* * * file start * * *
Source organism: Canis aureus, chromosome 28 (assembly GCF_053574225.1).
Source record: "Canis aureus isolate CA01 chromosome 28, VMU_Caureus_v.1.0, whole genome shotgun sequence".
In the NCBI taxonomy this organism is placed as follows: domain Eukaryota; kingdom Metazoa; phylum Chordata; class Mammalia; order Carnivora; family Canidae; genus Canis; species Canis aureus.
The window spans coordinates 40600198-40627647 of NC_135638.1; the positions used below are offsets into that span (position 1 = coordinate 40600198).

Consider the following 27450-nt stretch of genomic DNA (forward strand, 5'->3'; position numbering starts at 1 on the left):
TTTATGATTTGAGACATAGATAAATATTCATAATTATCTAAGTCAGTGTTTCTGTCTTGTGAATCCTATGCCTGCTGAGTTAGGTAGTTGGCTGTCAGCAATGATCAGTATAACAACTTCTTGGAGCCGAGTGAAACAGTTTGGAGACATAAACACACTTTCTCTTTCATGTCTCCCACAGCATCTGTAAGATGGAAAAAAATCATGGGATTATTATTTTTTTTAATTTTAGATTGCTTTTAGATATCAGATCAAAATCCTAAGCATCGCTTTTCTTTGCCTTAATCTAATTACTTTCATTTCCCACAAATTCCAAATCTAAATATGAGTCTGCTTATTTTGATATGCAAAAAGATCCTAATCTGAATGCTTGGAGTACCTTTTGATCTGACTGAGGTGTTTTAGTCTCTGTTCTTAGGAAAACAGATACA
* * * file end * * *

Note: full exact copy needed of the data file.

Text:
Source organism: Canis aureus, chromosome 28 (assembly GCF_053574225.1).
Source record: "Canis aureus isolate CA01 chromosome 28, VMU_Caureus_v.1.0, whole genome shotgun sequence".
In the NCBI taxonomy this organism is placed as follows: domain Eukaryota; kingdom Metazoa; phylum Chordata; class Mammalia; order Carnivora; family Canidae; genus Canis; species Canis aureus.
The window spans coordinates 40600198-40627647 of NC_135638.1; the positions used below are offsets into that span (position 1 = coordinate 40600198).

Consider the following 27450-nt stretch of genomic DNA (forward strand, 5'->3'; position numbering starts at 1 on the left):
TTTATGATTTGAGACATAGATAAATATTCATAATTATCTAAGTCAGTGTTTCTGTCTTGTGAATCCTATGCCTGCTGAGTTAGGTAGTTGGCTGTCAGCAATGATCAGTATAACAACTTCTTGGAGCCGAGTGAAACAGTTTGGAGACATAAACACACTTTCTCTTTCATGTCTCCCACAGCATCTGTAAGATGGAAAAAAATCATGGGATTATTATTTTTTTTAATTTTAGATTGCTTTTAGATATCAGATCAAAATCCTAAGCATCGCTTTTCTTTGCCTTAATCTAATTACTTTCATTTCCCACAAATTCCAAATCTAAATATGAGTCTGCTTATTTTGATATGCAAAAAGATCCTAATCTGAATGCTTGGAGTACCTTTTGATCTGACTGAGGTGTTTTAGTCTCTGTTCTTAGGAAAACAGATACA